Is there a meaning to the position of 4 blade propellers on parked warbirds? A lot of old pictures have them at X or + positions.
I have operated twin engine aircraft with four bladed propellers. While not warbirds, the following should illustrate some of the reasoning that goes into positioning aircraft propellers. Each type and situation could vary.
In our operation we have two positions in which we place the blades when the aircraft is parked. The positions are the x and + position you mention, and we will choose the most appropriate one dependent on the situation.
The + Position
When we park such an aircraft on a ramp we may want to secure the propellers so that they cannot turn in the wind. One common method of securing the propellers involves placing the propeller in the + position and securing the bottom blade with a cuff that is tied off to the sides with a bungee.
These propellers are bolted to PT6 series engines in which the propeller section (power turbine and gear box) is free-turning. Securing the prop helps ensure that the gear boxes do not turn without proper lubrication, and helps reduce wear.
The x Position
When the aircraft is parked in a hangar or on a ramp with the propellers unsecured, which is more common for our operation, we want to place the propeller blades in the x position.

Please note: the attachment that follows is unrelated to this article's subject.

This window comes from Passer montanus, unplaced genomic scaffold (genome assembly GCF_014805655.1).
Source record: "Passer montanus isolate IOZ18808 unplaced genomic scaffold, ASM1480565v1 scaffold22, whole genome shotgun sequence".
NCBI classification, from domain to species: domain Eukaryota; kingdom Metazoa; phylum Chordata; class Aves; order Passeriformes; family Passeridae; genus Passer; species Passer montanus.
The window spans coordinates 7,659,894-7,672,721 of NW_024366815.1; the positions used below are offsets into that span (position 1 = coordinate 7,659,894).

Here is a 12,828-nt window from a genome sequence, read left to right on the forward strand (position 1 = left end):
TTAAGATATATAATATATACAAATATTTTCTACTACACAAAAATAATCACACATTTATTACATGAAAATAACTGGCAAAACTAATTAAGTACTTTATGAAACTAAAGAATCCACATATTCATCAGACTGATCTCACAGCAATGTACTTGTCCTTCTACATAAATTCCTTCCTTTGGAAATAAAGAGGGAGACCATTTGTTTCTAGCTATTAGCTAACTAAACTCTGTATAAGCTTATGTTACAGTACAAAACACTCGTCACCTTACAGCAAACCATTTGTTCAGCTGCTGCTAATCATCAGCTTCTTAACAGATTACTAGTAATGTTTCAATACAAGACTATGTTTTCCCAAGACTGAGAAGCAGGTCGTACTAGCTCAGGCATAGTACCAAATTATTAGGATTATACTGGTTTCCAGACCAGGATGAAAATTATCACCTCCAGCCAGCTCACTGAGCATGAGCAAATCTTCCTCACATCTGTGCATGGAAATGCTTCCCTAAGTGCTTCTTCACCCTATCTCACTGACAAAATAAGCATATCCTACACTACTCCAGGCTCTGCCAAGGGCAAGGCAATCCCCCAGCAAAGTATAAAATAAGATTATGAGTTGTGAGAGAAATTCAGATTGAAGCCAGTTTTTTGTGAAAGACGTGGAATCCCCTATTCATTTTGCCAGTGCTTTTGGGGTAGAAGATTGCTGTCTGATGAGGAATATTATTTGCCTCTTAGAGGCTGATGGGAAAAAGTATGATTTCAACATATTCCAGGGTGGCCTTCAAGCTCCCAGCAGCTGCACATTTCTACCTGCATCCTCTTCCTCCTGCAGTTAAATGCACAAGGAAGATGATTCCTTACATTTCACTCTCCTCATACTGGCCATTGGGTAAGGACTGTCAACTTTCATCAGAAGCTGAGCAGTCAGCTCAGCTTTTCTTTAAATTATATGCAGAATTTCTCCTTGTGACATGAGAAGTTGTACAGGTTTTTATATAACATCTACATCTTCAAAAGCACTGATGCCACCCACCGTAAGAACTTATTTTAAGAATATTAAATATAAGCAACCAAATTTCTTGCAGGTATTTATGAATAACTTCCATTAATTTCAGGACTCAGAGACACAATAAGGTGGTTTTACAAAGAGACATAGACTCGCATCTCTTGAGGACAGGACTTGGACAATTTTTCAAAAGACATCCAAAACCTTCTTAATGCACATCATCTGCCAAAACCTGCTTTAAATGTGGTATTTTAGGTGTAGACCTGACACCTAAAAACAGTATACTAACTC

This is to put the blades in a position which poses the least risk to people moving about the aircraft. The height at which the blades would sit in the + position would typically put the blade tip right at head level, a dangerous position for a relatively sharp and low visibility aircraft part. Conversely, placing the blades in the x position places the upper blade tips out of the way and the lower blade tips down near knee level.
If freezing rain is expected, put it in + position so one of the spinner's blade exit slots points straight down, to completely drain the spinner to avoid ice buildup therein.
If you have a square-tip propeller, don't put the topmost blade exactly vertical, so birds perched on it don't make their acidic poop run down the length of the blade.
-- Paraphrased from S. Lind, 2019, Small Aircraft Operations Manual.